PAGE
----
A software development process or life cycle is a structure imposed on the development of a software product. There are several models for such processes, each describing approaches to a variety of tasks or activities that take place during the process.
More and more software development organizations implement process methodologies.
The Capability Maturity Model (CMM) is one of the leading models. Independent assessments can be used to grade organizations on how well they create software according to how they define and execute their processes.
There are dozens of others, with other popular ones being ISO 9000, ISO 15504, and Six Sigma.
Software Engineering processes are composed of many activities, notably the following:
Extracting the requirements of a desired software product is the first task in creating it. While customers probably believe they know what the software is to do, it may require skill and experience in software engineering to recognize incomplete, ambiguous or contradictory requirements.
Specification is the task of precisely describing the software to be written, in a mathematically rigorous way. In practice, most successful specifications are written to understand and fine-tune applications that were already well-developed, although safety-critical software systems are often carefully specified prior to application development. Specifications are most important for external interfaces that must remain stable.
The architecture of a software system refers to an abstract representation of that system. Architecture is concerned with making sure the software system will meet the requirements of the product, as well as ensuring that future requirements can be addressed.
Reducing a design to code may be the most obvious part of the software engineering job, but it is not necessarily the largest portion.
Testing of parts of software, especially where code by two different engineers must work together, falls to the software engineer.
An important task is documenting the internal design of software for the purpose of future maintenance and enhancement.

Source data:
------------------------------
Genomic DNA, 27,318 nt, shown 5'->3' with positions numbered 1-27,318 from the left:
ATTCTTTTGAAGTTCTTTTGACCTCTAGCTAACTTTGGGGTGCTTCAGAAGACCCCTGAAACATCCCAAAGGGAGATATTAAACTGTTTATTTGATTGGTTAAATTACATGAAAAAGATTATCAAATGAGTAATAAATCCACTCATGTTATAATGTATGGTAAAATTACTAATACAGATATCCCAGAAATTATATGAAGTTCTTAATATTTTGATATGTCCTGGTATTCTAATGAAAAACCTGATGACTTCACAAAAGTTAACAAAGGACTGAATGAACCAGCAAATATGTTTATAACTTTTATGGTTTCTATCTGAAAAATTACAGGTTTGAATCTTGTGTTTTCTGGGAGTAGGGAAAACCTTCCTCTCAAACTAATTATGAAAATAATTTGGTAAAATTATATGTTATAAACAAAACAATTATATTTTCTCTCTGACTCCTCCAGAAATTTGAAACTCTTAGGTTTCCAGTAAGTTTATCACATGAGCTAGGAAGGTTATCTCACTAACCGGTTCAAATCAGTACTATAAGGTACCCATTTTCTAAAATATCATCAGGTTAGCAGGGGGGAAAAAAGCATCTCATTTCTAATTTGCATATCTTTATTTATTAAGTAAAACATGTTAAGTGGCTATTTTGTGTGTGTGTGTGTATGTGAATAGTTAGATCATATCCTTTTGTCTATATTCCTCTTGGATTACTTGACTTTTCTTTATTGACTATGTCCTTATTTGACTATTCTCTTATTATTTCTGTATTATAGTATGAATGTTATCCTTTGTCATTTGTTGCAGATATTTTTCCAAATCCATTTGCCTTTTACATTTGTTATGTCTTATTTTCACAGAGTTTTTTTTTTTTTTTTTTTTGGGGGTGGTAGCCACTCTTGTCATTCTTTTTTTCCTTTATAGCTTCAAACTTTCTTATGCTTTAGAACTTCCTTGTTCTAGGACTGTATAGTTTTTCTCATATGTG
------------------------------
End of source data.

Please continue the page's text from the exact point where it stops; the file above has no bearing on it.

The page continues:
Training and Support
A large percentage of software projects fail because the developers fail to realize that it doesn't matter how much time and planning a development team puts into creating software if nobody in an organization ends up using it. People are occasionally resistant to change and avoid venturing into an unfamiliar area, so as a part of the deployment phase, its very important to have training classes for the most enthusiastic software users (build excitement and confidence), shifting the training towards the neutral users intermixed with the avid supporters, and finally incorporate the rest of the organization into adopting the new software. Users will have lots of questions and software problems which leads to the next phase of software.
Maintaining and enhancing software to cope with newly discovered problems or new requirements can take far more time than the initial development of the software. Not only may it be necessary to add code that does not fit the original design but just determining how software works at some point after it is completed may require significant effort by a software engineer. About 60% of all software engineering work is maintenance, but this statistic can be misleading. A small part of that is fixing bugs. Most maintenance is extending systems to do new things, which in many ways can be considered new work.